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Standard 6.4 on Responsibility for the Conduct of Representation

Standard 6.3 | Table of Contents | Standard 6.5


In addition to a practitioner's ethical duties relating the representation, a legal aid organization also is responsible for the representation and assistance undertaken by its practitioners and should supervise the work to ensure that each client receives high-quality representation or assistance. Supervision can be done in-person, remotely, or using a combination of the two.


The responsibility and authority for supervision of representation are grounded in the ethical and legal responsibility the organization assumes for each accepted case. For legal aid organizations, this institutional responsibility arises from the relationship that is created as a contract between the organization and the client. 

According to the ABA Standing Committee on Ethics and Professional Responsibility Formal Opinion 334, "It must be recognized that an indigent person who seeks assistance from a legal services office has a lawyer-client relationship with its staff of lawyers that is the same as any other client who retains a law firm to represent him. It is the firm, not the individual lawyer, who is retained. ... Staff lawyers of a legal services office are subject to the direction of and control of senior lawyers, the chief lawyer, or the executive director (if a lawyer), as the case may be, just as associates of any law firm are subject to the direction and control of their seniors. Such internal communication and control is not only permissible but salutary. It is only control of the staff lawyer's judgment by an external source that is improper."

The ABA Model Rules of Professional Conduct clarify that lawyers who possess "comparable management authority" to law firm partners are required to "make reasonable efforts" to ensure that the organization has measures in effect to give reasonable assurance that all practitioners conform to the rules of professional conduct in their jurisdiction.The fact that primary responsibility for cases rests with the organization does not absolve the individual practitioner from the duty to represent clients competently. Rather, it creates the obligation for the organization to ensure reasonable supervision and for the practitioner to accept that supervision. Supervision by senior attorneys of the organization is not improper interference with the independent judgment of individual practitioners but may be mandated by applicable ethical considerations. Indeed, a lawyer with management authority may be responsible for another lawyer's violation of the rules of professional conduct if (1) the lawyer orders, or, with knowledge of the specific conduct, ratifies the conduct involved; or (2) the lawyer is a partner or has comparable managerial authority in the law firm in which the other lawyer practices, or has direct supervisory authority over the other lawyer, and knows of the conduct at a time when its consequences can be avoided or mitigated, but fails to take reasonable remedial action.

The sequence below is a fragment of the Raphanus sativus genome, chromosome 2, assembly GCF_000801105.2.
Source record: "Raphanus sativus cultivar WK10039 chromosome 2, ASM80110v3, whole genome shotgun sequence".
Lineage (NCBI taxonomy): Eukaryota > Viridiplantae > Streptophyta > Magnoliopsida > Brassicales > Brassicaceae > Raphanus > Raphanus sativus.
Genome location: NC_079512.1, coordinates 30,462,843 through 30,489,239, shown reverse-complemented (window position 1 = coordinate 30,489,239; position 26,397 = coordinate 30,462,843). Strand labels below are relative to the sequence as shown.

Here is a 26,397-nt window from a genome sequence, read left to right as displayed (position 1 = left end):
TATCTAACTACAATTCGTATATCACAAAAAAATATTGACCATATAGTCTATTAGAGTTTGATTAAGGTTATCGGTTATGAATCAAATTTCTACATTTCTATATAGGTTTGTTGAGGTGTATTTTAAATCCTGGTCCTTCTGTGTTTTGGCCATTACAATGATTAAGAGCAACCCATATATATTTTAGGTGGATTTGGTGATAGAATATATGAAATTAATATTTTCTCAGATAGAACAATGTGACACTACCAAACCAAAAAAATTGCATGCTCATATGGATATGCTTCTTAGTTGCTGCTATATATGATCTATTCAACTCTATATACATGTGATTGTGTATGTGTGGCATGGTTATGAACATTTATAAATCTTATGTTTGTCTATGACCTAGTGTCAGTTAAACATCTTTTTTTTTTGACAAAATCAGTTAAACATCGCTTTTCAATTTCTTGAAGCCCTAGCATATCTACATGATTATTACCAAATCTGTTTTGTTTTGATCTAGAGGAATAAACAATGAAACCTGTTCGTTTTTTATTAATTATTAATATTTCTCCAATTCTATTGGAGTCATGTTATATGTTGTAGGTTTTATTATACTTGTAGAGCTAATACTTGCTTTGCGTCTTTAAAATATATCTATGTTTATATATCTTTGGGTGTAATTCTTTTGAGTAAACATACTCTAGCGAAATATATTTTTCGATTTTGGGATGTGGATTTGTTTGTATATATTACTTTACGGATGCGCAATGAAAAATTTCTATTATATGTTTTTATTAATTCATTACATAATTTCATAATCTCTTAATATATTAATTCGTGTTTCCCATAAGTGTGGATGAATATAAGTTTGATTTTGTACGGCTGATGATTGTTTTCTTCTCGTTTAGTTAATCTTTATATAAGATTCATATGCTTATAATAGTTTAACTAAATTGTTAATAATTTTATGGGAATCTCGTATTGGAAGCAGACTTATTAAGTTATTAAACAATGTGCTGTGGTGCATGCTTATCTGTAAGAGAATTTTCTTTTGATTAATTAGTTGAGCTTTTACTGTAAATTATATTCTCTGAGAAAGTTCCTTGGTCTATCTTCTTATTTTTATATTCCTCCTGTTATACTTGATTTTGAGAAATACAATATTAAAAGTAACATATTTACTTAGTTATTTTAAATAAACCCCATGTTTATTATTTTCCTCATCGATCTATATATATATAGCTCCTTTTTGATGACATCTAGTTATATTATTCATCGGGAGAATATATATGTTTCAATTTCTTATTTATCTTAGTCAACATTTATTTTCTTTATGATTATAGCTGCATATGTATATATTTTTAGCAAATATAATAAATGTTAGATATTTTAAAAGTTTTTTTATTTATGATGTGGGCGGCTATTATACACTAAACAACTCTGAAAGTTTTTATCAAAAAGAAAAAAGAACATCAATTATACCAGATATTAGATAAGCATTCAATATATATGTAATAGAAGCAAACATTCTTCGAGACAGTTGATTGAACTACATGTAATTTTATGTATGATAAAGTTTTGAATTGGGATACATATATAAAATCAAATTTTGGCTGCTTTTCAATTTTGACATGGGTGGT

Supervision of less experienced practitioners is necessary to ensure that clients' interests are not jeopardized by inexperience and to facilitate development of proficient practitioners. Such supervision is necessary not only to protect the client's interest, but to also enhance practitioners' skills for more effective representation of future clients. Effective supervision includes the obligation to withdraw legal work assignments from ineffective practitioners and to assign the work elsewhere, if necessary.

The most valuable use of supervision is to teach. Effective supervision by experienced managers can help less experienced practitioners operate in an efficient manner and competently handle increasing levels of work. More experienced practitioners also benefit from supervision to ensure the most effective use of their skills and expertise to assist clients. Supervision at all levels promotes staying abreast of legal concepts and skills as laws change. Supervisors can help direct practitioners to appropriate sources of support and training, including training on issues of client-centered representation, application of race equity principles, and institutionalization of race equity and cultural humility training and practices.

Supervision should include reviewing case intakes to ensure eligibility, ensuring proper documentation of activities is in the case files, setting standard time periods for completing case activities (subject to exceptions), ensuring regular contact with the client, and the timely closing of completed matters.

The degree to which the organization is responsible for the conduct of representation by an outside attorney to whom it has referred a case is a function of the contractual relationship between the attorney and the organization and with the client. Generally, an organization is not directly responsible for the conduct of the representation, unless it is by agreement part of the attorney-client relationship between the outside attorney and the client and has agreed to be responsible for the representation. Considerations regarding when it is appropriate for a organization to assume such responsibility are discussed in the commentary to Standard 3.7 on Integrating the Resources of the Legal Profession and Involvement of Members of the Bar.